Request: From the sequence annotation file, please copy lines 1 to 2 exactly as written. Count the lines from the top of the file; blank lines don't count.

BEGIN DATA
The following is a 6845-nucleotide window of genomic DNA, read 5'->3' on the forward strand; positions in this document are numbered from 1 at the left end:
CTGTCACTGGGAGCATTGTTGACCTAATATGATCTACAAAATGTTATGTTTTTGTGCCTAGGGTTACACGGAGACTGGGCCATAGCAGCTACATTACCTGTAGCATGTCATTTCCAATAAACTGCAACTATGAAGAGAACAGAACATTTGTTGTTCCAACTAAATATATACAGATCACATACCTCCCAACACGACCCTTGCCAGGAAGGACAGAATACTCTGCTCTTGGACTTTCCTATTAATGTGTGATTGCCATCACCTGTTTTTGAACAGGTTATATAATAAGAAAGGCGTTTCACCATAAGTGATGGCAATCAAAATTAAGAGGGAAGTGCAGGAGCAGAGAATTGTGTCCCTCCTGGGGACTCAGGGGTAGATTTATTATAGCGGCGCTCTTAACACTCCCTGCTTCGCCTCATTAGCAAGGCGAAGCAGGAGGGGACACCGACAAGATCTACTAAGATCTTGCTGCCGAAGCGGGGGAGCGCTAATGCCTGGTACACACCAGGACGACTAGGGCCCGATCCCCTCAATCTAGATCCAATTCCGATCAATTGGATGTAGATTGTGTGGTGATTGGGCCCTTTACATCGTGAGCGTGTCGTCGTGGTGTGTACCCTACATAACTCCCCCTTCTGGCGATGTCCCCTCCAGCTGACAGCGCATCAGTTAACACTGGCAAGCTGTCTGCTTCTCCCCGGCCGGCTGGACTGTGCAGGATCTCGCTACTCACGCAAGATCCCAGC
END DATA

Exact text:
The following is a 6845-nucleotide window of genomic DNA, read 5'->3' on the forward strand; positions in this document are numbered from 1 at the left end:
CTGTCACTGGGAGCATTGTTGACCTAATATGATCTACAAAATGTTATGTTTTTGTGCCTAGGGTTACACGGAGACTGGGCCATAGCAGCTACATTACCTGTAGCATGTCATTTCCAATAAACTGCAACTATGAAGAGAACAGAACATTTGTTGTTCCAACTAAATATATACAGATCACATACCTCCCAACACGACCCTTGCCAGGAAGGACAGAATACTCTGCTCTTGGACTTTCCTATTAATGTGTGATTGCCATCACCTGTTTTTGAACAGGTTATATAATAAGAAAGGCGTTTCACCATAAGTGATGGCAATCAAAATTAAGAGGGAAGTGCAGGAGCAGAGAATTGTGTCCCTCCTGGGGACTCAGGGGTAGATTTATTATAGCGGCGCTCTTAACACTCCCTGCTTCGCCTCATTAGCAAGGCGAAGCAGGAGGGGACACCGACAAGATCTACTAAGATCTTGCTGCCGAAGCGGGGGAGCGCTAATGCCTGGTACACACCAGGACGACTAGGGCCCGATCCCCTCAATCTAGATCCAATTCCGATCAATTGGATGTAGATTGTGTGGTGATTGGGCCCTTTACATCGTGAGCGTGTCGTCGTGGTGTGTACCCTACATAACTCCCCCTTCTGGCGATGTCCCCTCCAGCTGACAGCGCATCAGTTAACACTGGCAAGCTGTCTGCTTCTCCCCGGCCGGCTGGACTGTGCAGGATCTCGCTACTCACGCAAGATCCCAGC